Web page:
Of those who have been in the United States under ten years, the North Italians and Russians show the largest, and the Lithuanians the smallest, proportions.

With the exception of the North Italian, each race reports a small proportion in the United States twenty years or over.

RACIAL CLASSIFICATION OF EMPLOYEES AT THE PRESENT TIME.

The investigation in Virginia, West Virginia, and Alabama secured information from more than 13,000 individual mine workers as to race and country of birth. The tabulation of this data, which exhibits the remarkable changes in the racial composition of the mine-working forces since the last census period, is given below:

TABLE 468.-Male employees for whom information was secured, by general nativity and

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By reference to the table above it is seen that about seven-tenths of the total number of miners were native-born and three-tenths foreign-born. Thirty-two and six-tenths per cent of the total were native whites born of native father, while 35.7 per cent were nativeborn negroes, showing the fact that the negro constitutes the largest

racial element among the southern bituminous mine workers. The group of persons native-born of foreign father, or the second generation of immigrants, aggregates only one-fortieth of the total number of employees and includes small groups of fourteen races, those most important numerically being English, German, Irish, and Scotch.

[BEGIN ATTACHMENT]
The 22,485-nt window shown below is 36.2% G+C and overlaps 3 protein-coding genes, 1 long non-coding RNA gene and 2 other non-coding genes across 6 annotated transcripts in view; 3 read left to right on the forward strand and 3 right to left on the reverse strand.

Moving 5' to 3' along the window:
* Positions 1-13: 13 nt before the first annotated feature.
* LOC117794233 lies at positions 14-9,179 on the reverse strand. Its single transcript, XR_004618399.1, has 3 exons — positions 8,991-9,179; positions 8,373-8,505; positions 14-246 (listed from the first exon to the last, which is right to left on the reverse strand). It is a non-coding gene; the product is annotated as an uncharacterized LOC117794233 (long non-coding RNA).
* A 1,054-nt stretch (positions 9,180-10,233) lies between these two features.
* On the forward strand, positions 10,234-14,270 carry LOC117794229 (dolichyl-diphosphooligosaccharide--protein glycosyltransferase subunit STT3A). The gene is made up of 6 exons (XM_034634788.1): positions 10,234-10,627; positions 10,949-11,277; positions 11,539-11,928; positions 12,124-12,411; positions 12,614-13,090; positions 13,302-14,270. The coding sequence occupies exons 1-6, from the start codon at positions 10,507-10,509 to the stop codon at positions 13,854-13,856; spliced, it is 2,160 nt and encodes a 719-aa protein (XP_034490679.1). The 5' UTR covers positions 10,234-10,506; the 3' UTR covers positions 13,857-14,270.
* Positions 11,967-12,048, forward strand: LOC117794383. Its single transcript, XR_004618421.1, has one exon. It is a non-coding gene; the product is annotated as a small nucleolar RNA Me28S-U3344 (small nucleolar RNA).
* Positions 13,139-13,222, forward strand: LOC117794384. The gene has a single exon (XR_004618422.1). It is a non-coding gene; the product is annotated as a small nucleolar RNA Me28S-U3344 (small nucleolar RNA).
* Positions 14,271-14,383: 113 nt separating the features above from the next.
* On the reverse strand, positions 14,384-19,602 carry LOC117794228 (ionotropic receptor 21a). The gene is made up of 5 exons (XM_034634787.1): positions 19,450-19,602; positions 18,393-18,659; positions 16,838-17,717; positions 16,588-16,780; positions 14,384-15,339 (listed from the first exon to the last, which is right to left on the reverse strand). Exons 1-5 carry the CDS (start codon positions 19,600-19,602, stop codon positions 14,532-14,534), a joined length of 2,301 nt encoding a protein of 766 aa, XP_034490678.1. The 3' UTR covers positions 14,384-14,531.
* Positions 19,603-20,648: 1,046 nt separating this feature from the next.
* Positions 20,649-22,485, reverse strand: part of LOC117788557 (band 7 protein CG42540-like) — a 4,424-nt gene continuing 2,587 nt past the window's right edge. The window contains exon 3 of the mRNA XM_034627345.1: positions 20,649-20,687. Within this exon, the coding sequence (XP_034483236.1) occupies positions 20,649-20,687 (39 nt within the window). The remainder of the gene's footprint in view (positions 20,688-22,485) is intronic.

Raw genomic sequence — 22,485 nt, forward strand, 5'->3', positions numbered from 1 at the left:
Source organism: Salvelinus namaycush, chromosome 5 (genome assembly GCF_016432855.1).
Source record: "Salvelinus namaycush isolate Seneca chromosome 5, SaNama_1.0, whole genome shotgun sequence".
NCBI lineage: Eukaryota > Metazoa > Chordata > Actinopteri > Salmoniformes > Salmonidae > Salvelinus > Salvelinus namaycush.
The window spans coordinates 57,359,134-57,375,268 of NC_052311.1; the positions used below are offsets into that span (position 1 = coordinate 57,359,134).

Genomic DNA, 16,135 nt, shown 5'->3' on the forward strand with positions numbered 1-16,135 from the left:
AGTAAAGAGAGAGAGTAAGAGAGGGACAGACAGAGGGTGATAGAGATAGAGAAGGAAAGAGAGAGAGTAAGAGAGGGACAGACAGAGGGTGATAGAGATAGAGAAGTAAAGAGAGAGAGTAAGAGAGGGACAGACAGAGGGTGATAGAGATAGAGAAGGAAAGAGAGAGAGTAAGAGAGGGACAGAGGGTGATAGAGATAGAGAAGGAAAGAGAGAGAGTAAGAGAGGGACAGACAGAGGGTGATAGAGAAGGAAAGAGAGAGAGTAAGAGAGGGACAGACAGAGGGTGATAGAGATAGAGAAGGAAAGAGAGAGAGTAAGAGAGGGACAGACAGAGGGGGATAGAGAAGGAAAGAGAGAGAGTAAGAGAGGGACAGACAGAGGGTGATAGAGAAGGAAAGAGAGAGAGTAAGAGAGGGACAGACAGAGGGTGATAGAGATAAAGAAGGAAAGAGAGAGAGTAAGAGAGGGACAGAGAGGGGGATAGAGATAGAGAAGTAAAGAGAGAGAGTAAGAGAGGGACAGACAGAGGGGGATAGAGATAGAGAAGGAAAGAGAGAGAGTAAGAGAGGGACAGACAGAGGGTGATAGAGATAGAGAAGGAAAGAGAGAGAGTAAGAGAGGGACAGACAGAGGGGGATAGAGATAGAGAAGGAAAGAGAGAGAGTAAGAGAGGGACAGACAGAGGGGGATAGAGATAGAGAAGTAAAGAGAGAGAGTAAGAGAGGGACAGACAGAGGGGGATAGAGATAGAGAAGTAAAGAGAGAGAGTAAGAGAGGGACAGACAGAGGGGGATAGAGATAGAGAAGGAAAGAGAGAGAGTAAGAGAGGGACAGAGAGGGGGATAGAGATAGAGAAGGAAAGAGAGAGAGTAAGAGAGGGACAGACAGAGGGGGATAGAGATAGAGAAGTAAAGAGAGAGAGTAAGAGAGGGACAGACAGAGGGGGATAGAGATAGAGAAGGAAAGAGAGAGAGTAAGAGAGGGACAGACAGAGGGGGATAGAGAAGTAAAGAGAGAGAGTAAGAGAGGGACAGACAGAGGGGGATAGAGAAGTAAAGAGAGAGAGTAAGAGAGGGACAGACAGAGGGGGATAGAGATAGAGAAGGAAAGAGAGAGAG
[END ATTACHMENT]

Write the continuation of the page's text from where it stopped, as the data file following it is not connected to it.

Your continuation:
As regards the races of recent immigration, the South Italian has the largest representation, the employees of that race forming over 30 per cent of the foreign-born and more than 8 per cent of the total number employed. The North Italian, Slovak, Magyar, and Polish, in the order named, stand next to the South Italian in numerical importance, constituting together about one-tenth of the total number employed. The Croatian is also a prominent race and in the present exhibit forms about 2 per cent of the total mine workers covered. There are comparatively small numbers of immigrants from Great Britain and northern Europe, the total number of persons belonging to such races reporting being only 437, or 3.2 per cent of the total number employed. In addition to the races already mentioned, the presence of the Bulgarian, Macedonian, Lithuanian, Montenegrin, Roumanian, Russian, Slovenian, and Servian is indicated in considerable numbers. Other races of southern and eastern Europe are also represented among the mine workers in comparatively small numbers.

For the purpose of giving a more local application to the racial movements to the coal-mining industry of the South, it has been thought profitable to present the history of immigration to the coalproducing States of Virginia, West Virginia, and Alabama, which have used immigrant labor in their recent remarkable development. In addition to the local interest attaching to such a presentation, a detailed exhibit of this kind within a limited compass is valuable for comparative purposes. The situation in Alabama is first considered, followed by West Virginia and Virginia.